New York Times
The fallout from the sexual abuse scandal in the Roman Catholic Church settled across Europe on Wednesday, as prosecutors said they were weighing criminal charges against a priest suspected of molesting children in Germany, and Pope Benedict XVI accepted the resignation of a bishop accused of mishandling allegations of abuse in Ireland.
The possibility of criminal charges emerged from new accusations against a priest at the center of the child-molesting scandal rocking the church in Germany. On Wednesday, church officials in Munich said the Rev. Peter Hullermann — whose transfer in 1980 to an archdiocese led at the time by Benedict, then Archbishop Joseph Ratzinger, has drawn the pope himself into the nation's child abuse controversy — had been accused of molesting a minor as recently as 1998.
The latest revelation comes as church officials in northern Germany say they have "credible evidence" of at least two other cases of sexual abuse committed by Hullermann in the 1970s, adding to a trail of accusations that suggest a pattern of abuse over two decades. During that time, he was repeatedly transferred to new parishes and allowed to work with children, even after a 1986 conviction for sexually abusing boys.
In Ireland, Bishop John Magee, 73, whose resignation was accepted by the pope on Wednesday, issued a statement of apology. In December 2008, an investigation by a church panel found that he had failed to respond to accusations of abuse and that policies to protect children were lacking, setting off calls for his resignation.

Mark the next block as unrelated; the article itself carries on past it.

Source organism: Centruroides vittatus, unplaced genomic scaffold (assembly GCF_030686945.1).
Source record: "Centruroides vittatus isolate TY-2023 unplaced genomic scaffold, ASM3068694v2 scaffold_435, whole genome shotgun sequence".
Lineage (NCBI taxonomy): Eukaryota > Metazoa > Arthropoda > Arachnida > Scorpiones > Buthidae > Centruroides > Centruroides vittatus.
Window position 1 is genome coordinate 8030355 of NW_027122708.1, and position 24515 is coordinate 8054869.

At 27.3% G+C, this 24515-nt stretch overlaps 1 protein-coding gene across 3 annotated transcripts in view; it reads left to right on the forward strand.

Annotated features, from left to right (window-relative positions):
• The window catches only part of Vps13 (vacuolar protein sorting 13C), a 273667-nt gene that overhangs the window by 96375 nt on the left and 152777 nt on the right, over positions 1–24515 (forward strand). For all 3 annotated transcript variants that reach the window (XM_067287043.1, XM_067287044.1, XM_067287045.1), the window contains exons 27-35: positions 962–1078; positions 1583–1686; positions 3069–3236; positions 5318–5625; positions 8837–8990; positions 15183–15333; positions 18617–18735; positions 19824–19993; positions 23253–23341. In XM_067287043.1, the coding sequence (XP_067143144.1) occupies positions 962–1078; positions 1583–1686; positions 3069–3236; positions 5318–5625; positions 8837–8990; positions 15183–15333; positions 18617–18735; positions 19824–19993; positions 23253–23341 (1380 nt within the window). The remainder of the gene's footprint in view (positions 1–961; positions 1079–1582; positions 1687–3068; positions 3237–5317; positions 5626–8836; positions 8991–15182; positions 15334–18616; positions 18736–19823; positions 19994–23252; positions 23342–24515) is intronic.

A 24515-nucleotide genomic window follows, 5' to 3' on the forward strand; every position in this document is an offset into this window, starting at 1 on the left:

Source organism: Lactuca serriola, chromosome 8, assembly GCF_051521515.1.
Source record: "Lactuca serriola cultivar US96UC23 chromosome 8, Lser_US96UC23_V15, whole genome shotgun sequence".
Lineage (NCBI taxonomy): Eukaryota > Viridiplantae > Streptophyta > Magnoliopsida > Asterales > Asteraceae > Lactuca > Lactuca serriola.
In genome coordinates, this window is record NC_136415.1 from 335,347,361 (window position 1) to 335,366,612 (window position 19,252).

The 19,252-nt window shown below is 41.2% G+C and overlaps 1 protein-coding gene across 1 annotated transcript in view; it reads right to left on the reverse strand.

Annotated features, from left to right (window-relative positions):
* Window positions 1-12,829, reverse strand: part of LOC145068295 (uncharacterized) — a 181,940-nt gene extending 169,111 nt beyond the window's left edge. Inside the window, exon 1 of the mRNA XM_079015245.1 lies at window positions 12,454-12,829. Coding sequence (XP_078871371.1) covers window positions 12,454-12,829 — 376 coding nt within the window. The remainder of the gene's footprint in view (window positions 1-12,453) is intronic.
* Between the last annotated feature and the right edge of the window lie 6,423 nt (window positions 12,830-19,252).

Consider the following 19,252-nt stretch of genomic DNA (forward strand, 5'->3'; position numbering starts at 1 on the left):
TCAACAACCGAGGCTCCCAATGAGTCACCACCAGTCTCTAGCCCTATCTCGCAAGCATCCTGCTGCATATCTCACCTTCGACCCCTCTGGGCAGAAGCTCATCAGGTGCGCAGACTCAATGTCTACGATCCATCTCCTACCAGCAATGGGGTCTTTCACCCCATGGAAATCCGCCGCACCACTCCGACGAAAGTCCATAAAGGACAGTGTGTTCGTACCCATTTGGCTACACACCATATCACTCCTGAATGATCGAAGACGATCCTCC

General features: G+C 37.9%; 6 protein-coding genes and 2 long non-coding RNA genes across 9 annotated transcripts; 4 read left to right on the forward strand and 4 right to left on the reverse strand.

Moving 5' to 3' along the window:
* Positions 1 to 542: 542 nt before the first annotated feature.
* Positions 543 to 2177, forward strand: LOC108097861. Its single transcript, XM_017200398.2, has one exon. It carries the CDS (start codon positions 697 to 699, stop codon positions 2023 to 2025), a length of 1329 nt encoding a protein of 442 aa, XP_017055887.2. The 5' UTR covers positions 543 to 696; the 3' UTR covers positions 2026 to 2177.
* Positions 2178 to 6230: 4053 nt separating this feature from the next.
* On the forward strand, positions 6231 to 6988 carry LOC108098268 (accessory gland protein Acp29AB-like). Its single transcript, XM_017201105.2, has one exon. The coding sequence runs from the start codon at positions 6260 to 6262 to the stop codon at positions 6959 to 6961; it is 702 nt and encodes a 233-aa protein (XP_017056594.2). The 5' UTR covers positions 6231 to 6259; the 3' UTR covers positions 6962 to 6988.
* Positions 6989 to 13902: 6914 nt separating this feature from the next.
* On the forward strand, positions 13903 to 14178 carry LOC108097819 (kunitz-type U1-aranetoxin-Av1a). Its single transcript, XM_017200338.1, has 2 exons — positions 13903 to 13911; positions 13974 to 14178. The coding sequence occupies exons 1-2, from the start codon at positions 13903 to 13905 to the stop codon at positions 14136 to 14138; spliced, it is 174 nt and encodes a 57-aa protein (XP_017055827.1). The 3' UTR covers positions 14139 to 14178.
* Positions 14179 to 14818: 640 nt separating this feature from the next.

In another development, top Vatican officials — including the future pope — did not defrock a priest who molested as many as 200 deaf boys, even though several American bishops repeatedly warned them that failure to act could embarrass the church, according to church files newly unearthed as part of a lawsuit.
The internal correspondence from bishops in Wisconsin directly to the then-archbishop, shows that while church officials tussled over whether the priest should be dismissed, their highest priority was protecting the church from scandal.
The Wisconsin case involved an American priest, the Rev. Lawrence C. Murphy, who worked at a renowned school for deaf children from 1950-74. It is one of thousands of cases forwarded over decades by bishops to the Vatican office called the Congregation for the Doctrine of the Faith, led from 1981 to 2005 by Ratzinger.